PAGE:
A friend of mine was asked to be the client speaker at a nonprofit organization’s fundraising event recently. She is an educated, compassionate, funny woman raising an equally smart and compassionate son. She wrote a beautiful speech that shared the story of her family, their triumphs, and how this organization helped them navigate a challenging moment. When she got edits back, the speech had been stripped of her individuality and personal successes. And language had been added to suggest she had not been helped by the organization, but rather saved by it.
In an effort to raise money and awareness for causes, nonprofit organizations often feel compelled to tell stories of desperate victims. Well-intentioned efforts to convey the urgency and severity of need lead organizations to reduce people to their problems. And to stand out in the crowded marketplace, organizations often conflate value with heroism, representing themselves as saviors in individuals’ stories. These strategies may succeed in achieving temporary goals—pity does raise money. So does convincing someone they are a hero by giving. But there are bigger dangers inherent in these practices.
Reducing someone to a problem when he offered to share his story—an extraordinary act of charitable giving all its own—is a victimizing act, and it imposes a viewpoint of his situation he may not share. On a broader scale, it can reinforce false stereotypes most nonprofits try to combat about who lives in poverty, who has a mental health condition, and who faces obstacles bigger than they alone can overcome (which is all of us).
I have certainly made these storytelling mistakes. In an effort to convey the urgent need to fix substandard housing, I have told stories that focused on the severity of the housing conditions themselves, neglecting the fact that these stories are firstly about the person experiencing the poor housing, and secondarily about the societal structures contributing to the problem. In my experience, people who work at nonprofits are conscious of the tension between promoting their work and protecting their clients. But the tension is often wrongly associated with the act of storytelling itself—the notion that sharing someone’s story or name is itself victimizing. Storytelling is inherently value neutral, and it can be victimizing or empowering depending on what the narrative says and how it is used.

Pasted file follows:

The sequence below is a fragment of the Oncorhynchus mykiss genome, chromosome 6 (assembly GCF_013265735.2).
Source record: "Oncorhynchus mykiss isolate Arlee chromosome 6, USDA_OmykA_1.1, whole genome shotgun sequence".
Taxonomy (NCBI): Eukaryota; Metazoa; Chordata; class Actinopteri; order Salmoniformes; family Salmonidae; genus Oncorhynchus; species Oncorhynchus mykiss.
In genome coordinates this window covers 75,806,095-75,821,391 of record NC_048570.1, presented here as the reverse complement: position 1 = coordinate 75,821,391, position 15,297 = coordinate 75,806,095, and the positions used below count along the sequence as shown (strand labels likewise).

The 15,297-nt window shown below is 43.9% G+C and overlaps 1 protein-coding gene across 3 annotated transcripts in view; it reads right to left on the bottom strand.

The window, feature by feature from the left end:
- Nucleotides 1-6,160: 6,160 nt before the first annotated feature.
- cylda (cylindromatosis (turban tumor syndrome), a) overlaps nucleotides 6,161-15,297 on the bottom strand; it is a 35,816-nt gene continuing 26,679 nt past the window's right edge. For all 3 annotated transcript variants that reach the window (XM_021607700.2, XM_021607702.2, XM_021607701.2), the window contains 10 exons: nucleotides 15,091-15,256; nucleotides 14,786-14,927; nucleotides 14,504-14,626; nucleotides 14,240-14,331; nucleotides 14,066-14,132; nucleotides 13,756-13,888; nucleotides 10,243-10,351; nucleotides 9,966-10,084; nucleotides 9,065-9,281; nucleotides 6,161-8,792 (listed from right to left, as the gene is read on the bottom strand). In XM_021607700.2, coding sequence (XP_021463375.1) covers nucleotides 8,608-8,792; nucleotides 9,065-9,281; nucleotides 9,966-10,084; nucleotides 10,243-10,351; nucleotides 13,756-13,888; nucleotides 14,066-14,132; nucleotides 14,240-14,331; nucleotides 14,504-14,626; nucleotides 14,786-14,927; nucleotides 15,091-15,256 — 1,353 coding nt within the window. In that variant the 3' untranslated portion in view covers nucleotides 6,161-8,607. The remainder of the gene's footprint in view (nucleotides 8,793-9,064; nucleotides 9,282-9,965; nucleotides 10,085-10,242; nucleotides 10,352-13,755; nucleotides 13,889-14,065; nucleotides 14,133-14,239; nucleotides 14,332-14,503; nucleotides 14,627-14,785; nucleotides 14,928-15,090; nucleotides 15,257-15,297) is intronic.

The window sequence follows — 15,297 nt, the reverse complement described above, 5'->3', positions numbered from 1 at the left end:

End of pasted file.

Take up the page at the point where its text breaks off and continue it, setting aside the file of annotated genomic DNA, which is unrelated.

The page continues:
Here are five ways we can all be more empowering storytellers.
1. Avoid “case example syndrome.”
The companion strategy to over-emphasizing the distressing details of someone’s situation is to stick to short, anonymous descriptions of problems. I call it “case example syndrome,” and it is an epidemic in the nonprofit world. How many times have you read something like this?
Mary (not her real name) came to our program because the trash in her apartment building was attracting mice and violating several housing codes. Her daughter had gone to the emergency room for pneumonia three times. Mary was referred to our program, and we forced her landlord to remove the trash from the building and hire an exterminator. Because of our program, Mary’s daughter is feeling better and has a chance for a brighter future.
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Organizations often adapt this strategy with good intentions, either to protect clients’ identities or to arrive quickly at the successful intervention. Setting aside the fact that this is not storytelling, this approach is reductionist and removes everything human and relatable. Organizations should always use names and share parts of a person’s story that let the reader know they are more than their disease, their problem, or their circumstances.